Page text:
The Major League Baseball trade deadline passed on Tuesday, and it did not disappoint. The moves came fast and furiously, with Washington Nationals star Juan Soto headlining the list.
The reigning Home Run Derby champion was dealt to the San Diego Padres, along with standout first baseman Josh Bell. The magnitude of the trade is hard to overstate.
As big as the Soto trade was, it might have been overshadowed by a Shohei Ohtani deal. The dual-threat pitcher/slugger is one of the brightest stars in baseball, and the Los Angeles Angels were willing to listen to offers—and they got them.
Jon Heyman of the New York Post reported that the Padres, New York Yankees and Chicago White Sox were among the teams who tried making a move:
"The Yankees are among a few teams that made serious offers for two-way superstar Shohei Ohtani, but there is now no chance the Angels will part with the amazing two-way player.
"The Padres and White Sox are among other teams known to have tried for Ohtani in recent days, with the Angels originally signaling they are willing to listen to offers on the once-in-a-century phenom. Several teams inquired, but the interested sides have moved on with the understanding the Angels are deciding to keep their all-time versatile megastar."
The 28-year-old will stay in Anaheim at least through the end of the season. To his credit, Ohtani has said all the right things through the deadline trade rumors.
"I'm with the Angels right now, and I'm very thankful for what they've done," Ohtani said last week, per ESPN.
However, Ohtani's future with the Angels is far from certain. He's set for arbitration next offseason and will be an unrestricted free agent in 2024. If Los Angeles is going to keep him long-term, there are several obstacles that must be overcome.
Because of these obstacles, the Angeles must revisit Ohtani's trade market in the winter.
The most obvious obstacle for L.A. is Ohtani's next contract. The 2021 AL MVP will almost certainly command a record deal, and according to The Athletic's Ken Rosenthal, the Angeles are reluctant to give him one.
"The Angels, according to sources, had informal discussions regarding an extension for Ohtani late in spring training with his agent, Nez Balelo of CAA," Rosenthal wrote in June. "But the Angels, at least at that time, were reluctant to make the kind of long-term offer Ohtani almost certainly would command on the open market, sources said."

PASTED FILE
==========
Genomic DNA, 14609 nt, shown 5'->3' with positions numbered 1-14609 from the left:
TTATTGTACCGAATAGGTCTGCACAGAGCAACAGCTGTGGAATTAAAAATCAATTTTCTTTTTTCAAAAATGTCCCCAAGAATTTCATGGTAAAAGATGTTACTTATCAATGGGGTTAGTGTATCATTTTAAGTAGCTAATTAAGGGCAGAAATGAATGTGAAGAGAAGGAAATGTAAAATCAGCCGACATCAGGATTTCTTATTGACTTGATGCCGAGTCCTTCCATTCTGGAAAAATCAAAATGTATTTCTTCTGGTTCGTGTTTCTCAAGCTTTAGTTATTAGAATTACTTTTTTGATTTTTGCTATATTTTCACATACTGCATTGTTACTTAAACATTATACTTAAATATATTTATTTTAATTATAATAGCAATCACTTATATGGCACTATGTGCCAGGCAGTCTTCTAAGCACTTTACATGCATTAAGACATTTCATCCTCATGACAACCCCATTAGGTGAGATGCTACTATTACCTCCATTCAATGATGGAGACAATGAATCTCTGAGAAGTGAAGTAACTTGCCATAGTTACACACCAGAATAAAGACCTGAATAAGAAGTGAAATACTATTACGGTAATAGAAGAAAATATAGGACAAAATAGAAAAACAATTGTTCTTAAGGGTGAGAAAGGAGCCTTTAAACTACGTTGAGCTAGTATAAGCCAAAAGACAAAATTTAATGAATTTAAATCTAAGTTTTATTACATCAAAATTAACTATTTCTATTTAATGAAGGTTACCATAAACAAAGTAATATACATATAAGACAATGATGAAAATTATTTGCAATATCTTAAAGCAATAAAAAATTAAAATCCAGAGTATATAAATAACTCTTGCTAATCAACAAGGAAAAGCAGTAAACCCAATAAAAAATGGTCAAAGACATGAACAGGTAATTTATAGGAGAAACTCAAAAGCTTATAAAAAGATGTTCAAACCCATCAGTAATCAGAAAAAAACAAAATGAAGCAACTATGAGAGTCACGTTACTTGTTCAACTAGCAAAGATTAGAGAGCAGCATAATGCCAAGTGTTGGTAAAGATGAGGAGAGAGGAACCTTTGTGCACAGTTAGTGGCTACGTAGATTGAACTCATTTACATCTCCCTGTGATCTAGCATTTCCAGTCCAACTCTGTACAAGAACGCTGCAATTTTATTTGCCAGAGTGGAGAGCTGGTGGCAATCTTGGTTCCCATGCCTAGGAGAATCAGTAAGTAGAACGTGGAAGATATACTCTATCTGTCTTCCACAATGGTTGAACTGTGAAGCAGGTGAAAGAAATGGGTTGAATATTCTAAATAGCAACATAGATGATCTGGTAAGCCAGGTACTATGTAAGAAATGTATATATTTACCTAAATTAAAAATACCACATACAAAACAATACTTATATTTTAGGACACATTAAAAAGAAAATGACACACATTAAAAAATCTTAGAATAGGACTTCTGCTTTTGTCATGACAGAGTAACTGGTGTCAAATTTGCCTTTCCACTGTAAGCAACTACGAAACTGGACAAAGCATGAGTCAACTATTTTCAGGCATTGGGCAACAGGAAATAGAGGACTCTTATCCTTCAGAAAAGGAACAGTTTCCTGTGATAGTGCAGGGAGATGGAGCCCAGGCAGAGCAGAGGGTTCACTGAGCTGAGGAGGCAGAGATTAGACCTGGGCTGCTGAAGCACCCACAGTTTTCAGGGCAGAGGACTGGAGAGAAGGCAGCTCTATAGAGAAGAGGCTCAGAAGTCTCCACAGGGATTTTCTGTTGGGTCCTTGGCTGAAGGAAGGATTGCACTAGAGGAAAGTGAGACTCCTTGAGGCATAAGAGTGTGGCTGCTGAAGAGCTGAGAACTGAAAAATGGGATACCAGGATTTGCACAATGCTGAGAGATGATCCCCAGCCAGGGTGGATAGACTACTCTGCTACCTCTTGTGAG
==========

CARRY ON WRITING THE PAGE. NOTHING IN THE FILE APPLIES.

Will the Angeles be any more willing to spend big on Ohtani in the offseason? Probably not. They're already locked into a 12-year, $426.5 million deal with Mike Trout. Paying Ohtani on top of that would be difficult, especially for a franchise that isn't close to contending.
Los Angeles is second-to-last in the AL West with a 44-59 record. They haven't been to the postseason since 2014. It will be hard to justify committing nearly $1 billion to two players when it isn't resulting in postseason success.
That lack of success could also make it difficult to even convince Ohtani to stay. He's going to get paid wherever he goes, and he has noted the importance of winning in the past.
"I really like the team. I love the fans. I love the atmosphere of the team," Ohtani said in September, per Sam Blum of The Athletic. "But more than that, I want to win. That's the biggest thing for me. So, I'll leave it at that."
Ohtani hasn't experienced a lot of winning in L.A., and it will likely take an active offseason for the Angels to give him that in 2023. That means more spending on top of the cost of keeping the two-time All-Star.
Perhaps general manager Perry Minasian can make it work with Ohtani, Trout and an evolving roster. That's his plan, publicly, anyway.
"I definitely see a roadmap to putting a competitive team on the field with those guys," Minasian said last month, per Sarah Valenzuela of the Los Angeles Times. "They're great players, they've really performed well. I think they deserve all the accolades they get daily."
The reality, though, is that even with Ohtani and Trout on the roster, winning won't come easily. Trading Ohtani could still deliver the players and prospects needed to jump-start a rebuild and, eventually, the sustained success that L.A. has lacked.
Consider Washington's return for Soto and Bell. San Diego surrendered prospects in left-handed pitcher MacKenzie Gore, outfielder Robert Hassell III, shortstop C.J. Abrams, outfielder James Wood and right-handed pitcher Jarlin Susana, plus veteran first baseman Luke Volt.
Ohtani might not command quite that much, as he has an additional arbitration year ahead of him. However, the Angeles have to at least see if they can get a similar package in the offseason. It's a far better alternative than potentially losing Ohtani in 2024 because he decides that he's never going to win in L.A.
It won't hurt to gauge the market, at least. Having one more year of team control will give the Angels options. If they don't get an offer they love, they can spend the ensuing season weighing a long-term deal and/or gearing up for the 2023 trade deadline.
Even if the Angeles don't ultimately move Ohtani in the winter, they have to put him back on the trade block. If the right offer comes along, they should flip the switch and move on with the rebuilding process.